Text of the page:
[rfc-i] How lack of Unicode support in IDs is detrimental to design

Joe Hildebrand (jhildebr) jhildebr at cisco.com
Fri Jul 27 14:57:00 PDT 2012


On 7/27/12 3:34 PM, "Dave Crocker" <dhc at dcrocker.net> wrote:


>We've been using the current document format (with ASCII-only
>limitations) to specify binary-based protocols for more than 40 years.
>They've included examples.  Somehow, folks have managed to write them
>and other folk have managed to understand them well enough to achieve
>interoperability.

We've done it, but it's been painful.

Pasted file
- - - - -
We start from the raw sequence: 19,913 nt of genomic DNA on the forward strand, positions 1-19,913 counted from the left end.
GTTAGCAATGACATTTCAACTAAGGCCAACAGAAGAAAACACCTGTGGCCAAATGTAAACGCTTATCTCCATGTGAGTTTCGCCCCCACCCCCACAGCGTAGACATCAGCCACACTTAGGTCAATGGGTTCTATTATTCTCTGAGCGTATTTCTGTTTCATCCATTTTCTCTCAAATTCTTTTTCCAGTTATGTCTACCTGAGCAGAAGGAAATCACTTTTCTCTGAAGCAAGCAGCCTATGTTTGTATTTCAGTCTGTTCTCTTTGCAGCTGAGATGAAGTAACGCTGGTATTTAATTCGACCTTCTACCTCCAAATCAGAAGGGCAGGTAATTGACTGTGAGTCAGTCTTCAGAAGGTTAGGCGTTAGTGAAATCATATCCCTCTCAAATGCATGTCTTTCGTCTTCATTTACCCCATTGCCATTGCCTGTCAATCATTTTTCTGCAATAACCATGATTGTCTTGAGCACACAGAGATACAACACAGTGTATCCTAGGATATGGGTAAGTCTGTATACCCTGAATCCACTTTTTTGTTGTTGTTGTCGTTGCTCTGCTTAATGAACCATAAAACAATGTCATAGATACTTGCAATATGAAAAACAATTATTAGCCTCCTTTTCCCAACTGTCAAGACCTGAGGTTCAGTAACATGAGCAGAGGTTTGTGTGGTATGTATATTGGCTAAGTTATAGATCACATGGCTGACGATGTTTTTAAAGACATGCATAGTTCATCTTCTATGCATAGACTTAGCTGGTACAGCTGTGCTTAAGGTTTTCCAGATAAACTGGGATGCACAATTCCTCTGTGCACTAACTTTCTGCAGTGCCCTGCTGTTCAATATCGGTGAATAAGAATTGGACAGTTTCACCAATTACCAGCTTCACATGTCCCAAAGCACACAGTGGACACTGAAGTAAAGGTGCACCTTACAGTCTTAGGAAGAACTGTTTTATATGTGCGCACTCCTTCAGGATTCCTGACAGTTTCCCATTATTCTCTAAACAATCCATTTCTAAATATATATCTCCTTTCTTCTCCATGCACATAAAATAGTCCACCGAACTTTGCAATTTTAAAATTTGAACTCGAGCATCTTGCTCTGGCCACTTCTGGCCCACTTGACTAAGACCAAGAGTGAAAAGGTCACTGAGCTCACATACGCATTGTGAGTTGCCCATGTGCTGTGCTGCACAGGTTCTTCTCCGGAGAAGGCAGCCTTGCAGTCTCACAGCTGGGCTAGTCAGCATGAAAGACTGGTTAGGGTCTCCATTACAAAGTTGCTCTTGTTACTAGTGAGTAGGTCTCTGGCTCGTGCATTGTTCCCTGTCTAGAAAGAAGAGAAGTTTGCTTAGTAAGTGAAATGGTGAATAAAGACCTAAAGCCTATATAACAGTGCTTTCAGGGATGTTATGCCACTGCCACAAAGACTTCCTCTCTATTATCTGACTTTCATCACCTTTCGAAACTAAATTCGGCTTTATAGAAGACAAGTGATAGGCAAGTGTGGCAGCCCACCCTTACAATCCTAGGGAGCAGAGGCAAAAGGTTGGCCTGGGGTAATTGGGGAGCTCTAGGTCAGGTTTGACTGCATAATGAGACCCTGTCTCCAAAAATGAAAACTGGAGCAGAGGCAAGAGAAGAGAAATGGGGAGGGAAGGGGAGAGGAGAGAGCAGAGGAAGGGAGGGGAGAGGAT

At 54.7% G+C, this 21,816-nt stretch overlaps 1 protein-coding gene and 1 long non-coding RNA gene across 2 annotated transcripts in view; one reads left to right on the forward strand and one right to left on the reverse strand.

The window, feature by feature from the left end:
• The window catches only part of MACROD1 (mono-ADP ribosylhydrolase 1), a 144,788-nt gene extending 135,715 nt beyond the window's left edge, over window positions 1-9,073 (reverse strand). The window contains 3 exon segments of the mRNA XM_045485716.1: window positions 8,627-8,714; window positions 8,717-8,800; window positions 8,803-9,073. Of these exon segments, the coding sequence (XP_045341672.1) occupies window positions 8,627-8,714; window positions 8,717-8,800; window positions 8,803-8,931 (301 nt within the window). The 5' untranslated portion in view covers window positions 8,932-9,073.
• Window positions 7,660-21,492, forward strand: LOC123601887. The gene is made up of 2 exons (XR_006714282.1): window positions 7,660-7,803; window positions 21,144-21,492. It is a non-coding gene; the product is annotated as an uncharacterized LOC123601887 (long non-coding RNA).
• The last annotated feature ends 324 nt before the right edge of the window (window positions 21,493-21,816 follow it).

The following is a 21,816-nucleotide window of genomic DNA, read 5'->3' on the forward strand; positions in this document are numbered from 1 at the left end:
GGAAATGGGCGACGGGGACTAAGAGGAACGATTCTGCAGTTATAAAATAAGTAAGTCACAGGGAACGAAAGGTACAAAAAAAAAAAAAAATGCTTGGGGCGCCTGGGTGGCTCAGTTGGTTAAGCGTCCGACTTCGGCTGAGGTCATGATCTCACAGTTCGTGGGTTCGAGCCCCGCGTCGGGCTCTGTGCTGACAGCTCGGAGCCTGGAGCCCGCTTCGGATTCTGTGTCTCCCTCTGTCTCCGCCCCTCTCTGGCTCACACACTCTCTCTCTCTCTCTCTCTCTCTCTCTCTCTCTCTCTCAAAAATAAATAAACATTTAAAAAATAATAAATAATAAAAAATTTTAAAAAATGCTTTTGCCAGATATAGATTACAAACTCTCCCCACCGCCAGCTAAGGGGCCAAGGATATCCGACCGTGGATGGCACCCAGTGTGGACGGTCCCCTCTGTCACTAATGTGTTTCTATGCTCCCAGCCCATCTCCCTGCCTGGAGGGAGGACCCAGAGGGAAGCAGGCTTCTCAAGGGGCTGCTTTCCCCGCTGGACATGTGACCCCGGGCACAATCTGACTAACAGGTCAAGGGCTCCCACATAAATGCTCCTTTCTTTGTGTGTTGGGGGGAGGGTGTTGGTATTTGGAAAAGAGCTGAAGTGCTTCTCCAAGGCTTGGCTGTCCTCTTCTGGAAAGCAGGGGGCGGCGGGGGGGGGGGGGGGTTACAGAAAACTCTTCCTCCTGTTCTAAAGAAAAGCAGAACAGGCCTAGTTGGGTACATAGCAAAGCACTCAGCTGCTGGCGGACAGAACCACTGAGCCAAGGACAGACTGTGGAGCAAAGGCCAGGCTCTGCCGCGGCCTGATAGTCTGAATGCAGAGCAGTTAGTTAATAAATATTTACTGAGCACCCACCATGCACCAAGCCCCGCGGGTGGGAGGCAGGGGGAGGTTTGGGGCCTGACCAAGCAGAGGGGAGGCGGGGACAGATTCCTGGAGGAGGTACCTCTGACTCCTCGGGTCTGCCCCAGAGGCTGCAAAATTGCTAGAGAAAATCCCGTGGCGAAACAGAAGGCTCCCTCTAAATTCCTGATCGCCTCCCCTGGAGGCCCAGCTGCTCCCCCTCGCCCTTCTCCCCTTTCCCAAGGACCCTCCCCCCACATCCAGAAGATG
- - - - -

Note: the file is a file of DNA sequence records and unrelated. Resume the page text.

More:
>I am not understanding what it is that makes UTF-8 more special than IP
>or TCP binary headers, or ASN.1 encodings or...

Humans (including QA teams) enter these strings, potentially by
cut-and-paste, into user interfaces.  They don't do this with ASN.1 or
packet formats.

>It's not that UTF-8 support in RFCs is a bad idea, it's that claiming
>that its absence is a serious problem is.

I would argue that some of the drafts that specify higher-level protocols
that allow non-ASCII characters have not achieved the level of
interoperability that they should have due to lack of clarity in the
examples.

Folks who never have to deal with things that humans type tend not to
understand the pain that our QA team feels.

-- 
Joe Hildebrand




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